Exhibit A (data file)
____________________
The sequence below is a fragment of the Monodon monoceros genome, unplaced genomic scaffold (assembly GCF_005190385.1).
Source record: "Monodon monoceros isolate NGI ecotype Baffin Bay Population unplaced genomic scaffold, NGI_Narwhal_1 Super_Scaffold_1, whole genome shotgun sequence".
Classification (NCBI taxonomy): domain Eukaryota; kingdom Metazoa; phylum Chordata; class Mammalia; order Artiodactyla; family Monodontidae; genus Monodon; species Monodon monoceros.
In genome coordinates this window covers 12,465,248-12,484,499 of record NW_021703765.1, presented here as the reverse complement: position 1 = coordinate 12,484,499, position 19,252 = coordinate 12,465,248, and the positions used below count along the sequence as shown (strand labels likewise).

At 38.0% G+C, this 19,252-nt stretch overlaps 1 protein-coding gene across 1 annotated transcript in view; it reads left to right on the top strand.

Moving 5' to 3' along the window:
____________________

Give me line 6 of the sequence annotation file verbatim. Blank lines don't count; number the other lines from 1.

Moving 5' to 3' along the window: